There May Still Be Hope For R600g Supporting XvMC, VDPAU
When looking at our 2010 Linux Graphics Survey results, the second most popular technology sought after by Linux desktop users was video playback acceleration. This isn't surprising considering only with NVIDIA's proprietary driver using VDPAU on modern GeForce hardware can you get a decent experience or with select Intel chipsets supporting VA-API. With everything else, you're pretty much limited to nothing or the not-too-useful X-Video. There's also cases like with the ATI Catalyst driver providing XvBA support, but that's often buggy and rubbish, the same goes with the Intel Poulsbo blobs and their VA-API support.
Video playback on Linux especially with the open-source drivers have long struggled considering the workload and there being no surplus of X.Org / Mesa developers. Open-source Linux GPU drivers are still living with OpenGL 2.1 or less where as the rest of the world is living with OpenGL 3.x and even OpenGL 4.x.
With open-source video playback acceleration there's also the struggle with the GPU vendors providing documentation or code in this area that could potentially compromise their GPU's DRM (Digital Rights Management) capabilities on other platforms. AMD, for example, will not publish code or documentation concerning their UVD (Unified Video Decoder) found on R600 ASICs and later as their DRM is closely tied-in. It also looks like things haven't changed with the third-generation UVD processor found on the just-released Radeon HD 6800 series. AMD and open-source video playback continues to be a matter talked about within our forums in ATI, please release an Open UVD API and recently within ATI Evergreen 3D Code May Soon Go Into Gallium3D, among other threads.
With the open-source ATI Radeon driver there is basically X-Video support and that's it. Within the Gallium3D world for all drivers there was work going on two summers ago of generic GPU video decoding using shaders, but still it's not widely usable and the work was primarily focused with the Nouveau Gallium3D driver. There's also been some work on XvMC within the X.Org state tracker for Gallium3D, but again that's unfinished and it's still only X-Video Motion Compensation, which is only a step above X-Video.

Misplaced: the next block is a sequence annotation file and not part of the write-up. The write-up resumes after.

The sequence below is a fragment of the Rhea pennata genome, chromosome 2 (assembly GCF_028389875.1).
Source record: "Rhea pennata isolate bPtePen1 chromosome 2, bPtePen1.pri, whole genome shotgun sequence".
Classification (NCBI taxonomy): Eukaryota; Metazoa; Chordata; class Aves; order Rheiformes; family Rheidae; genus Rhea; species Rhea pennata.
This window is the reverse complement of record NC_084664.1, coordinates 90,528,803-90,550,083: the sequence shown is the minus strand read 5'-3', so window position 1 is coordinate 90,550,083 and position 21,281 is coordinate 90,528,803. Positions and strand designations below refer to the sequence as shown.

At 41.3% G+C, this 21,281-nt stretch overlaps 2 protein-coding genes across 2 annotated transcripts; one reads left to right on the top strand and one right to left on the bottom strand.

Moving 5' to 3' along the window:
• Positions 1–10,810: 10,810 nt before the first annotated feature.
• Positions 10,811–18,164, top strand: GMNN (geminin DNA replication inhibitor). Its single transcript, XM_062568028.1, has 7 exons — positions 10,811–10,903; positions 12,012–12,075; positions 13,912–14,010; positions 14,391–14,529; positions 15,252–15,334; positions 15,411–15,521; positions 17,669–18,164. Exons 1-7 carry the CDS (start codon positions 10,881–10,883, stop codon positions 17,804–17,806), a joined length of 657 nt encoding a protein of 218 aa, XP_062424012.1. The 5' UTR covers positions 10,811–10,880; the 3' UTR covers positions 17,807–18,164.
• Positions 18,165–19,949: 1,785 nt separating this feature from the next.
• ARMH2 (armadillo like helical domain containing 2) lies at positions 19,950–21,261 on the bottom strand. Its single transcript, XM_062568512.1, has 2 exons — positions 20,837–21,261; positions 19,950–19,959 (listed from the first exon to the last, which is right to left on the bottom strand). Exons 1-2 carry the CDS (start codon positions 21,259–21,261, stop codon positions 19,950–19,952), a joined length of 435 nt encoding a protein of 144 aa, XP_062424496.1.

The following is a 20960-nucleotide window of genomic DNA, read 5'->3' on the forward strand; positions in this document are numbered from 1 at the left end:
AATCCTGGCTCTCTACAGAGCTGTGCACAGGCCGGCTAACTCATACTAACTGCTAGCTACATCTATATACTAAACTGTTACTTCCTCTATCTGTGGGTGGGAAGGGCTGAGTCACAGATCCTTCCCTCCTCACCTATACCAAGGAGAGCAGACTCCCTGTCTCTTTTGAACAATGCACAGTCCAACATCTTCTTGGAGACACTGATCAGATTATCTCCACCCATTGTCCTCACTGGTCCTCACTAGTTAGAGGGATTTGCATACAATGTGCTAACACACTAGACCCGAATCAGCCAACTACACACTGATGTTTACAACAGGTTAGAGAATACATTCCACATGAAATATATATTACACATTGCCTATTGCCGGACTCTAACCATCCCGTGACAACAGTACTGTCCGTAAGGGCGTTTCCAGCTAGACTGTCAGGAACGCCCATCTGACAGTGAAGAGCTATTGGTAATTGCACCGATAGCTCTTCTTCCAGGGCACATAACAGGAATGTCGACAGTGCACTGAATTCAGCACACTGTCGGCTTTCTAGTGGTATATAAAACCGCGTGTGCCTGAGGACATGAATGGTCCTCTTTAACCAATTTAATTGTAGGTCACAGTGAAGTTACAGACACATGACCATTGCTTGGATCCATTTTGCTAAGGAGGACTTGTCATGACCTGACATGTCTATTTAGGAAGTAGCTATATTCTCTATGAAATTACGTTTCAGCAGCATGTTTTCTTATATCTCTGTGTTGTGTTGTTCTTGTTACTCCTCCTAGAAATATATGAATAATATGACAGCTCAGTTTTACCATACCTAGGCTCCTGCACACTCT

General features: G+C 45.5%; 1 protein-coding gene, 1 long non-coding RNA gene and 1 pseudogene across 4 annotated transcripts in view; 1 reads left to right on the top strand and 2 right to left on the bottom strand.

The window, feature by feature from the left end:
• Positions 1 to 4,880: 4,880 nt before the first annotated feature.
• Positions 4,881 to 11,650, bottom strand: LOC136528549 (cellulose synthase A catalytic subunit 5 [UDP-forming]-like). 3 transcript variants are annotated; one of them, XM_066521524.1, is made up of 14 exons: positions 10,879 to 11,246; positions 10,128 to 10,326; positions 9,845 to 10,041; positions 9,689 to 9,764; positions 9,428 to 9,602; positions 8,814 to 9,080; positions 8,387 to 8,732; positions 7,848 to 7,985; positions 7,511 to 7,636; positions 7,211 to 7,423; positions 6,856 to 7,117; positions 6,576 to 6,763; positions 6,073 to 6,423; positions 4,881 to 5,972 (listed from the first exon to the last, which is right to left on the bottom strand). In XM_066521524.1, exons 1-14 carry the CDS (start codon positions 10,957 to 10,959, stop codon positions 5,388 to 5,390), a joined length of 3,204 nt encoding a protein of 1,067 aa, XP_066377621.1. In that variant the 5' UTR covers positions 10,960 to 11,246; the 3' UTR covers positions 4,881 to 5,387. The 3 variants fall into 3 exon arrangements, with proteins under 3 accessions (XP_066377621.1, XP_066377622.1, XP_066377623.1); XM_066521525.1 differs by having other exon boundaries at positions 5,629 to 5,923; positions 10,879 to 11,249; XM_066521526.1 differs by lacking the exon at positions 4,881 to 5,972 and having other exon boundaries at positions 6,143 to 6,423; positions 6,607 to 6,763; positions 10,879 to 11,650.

At the beginning of this year there was an AMD developer looking into XvMC for the Radeon R300 Gallium3D driver, but that too is unfinished and the developer (Cooper Yuan) ended up being moved within AMD to work on other unrelated work.
To much surprise, it looks like some of this work may be revived. Christian König has written to mesa-dev talking about his planned adventure in bringing XvMC and VDPAU to the R600 Gallium3D driver, which is the newer Gallium3D driver supporting the ATI Radeon HD 2000/3000/4000/5000 series graphics cards.
In doing so, Christian would need to merge Mesa's pipe-video branch to master, which contains the previous R300 XvMC work, and then hacking away at R600g. It may end up being shader-based rather than taking proper advantage of the ATI UVD, but at least it's a step in the right direction. "And now I simply have to say that I'm deeply impressed by the cool design of your XvMC driver and Galium3D in general. It simply works great!!!"
Not too much information was provided at this point by Christian König, but it sounds promising. For those who don't recognize the name, Christian is the independent developer who was the one that was first to write HDMI audio support to the RadeonHD driver and later ported his HDMI audio to the ATI KMS driver, before any AMD or Novell employee managed to write the code for this feature.
Hopefully this work will come to fruition and be finished off unlike earlier attempts. For those not familiar with the Linux video APIs and extensions, XvMC is capable of offloading the video decoding of motion compensation and iDCT work to the GPU for MPEG-2 video files. VDPAU supports motion compensation, iDCT, VLD, and deblocking, but for many more formats. The supported VDPAU formats include up through MPEG-1, MPEG-2, MPEG-4 ASP, H.264 / AVC, VC-1, and WMV9, but some video hardware is not capable of supporting all formats.
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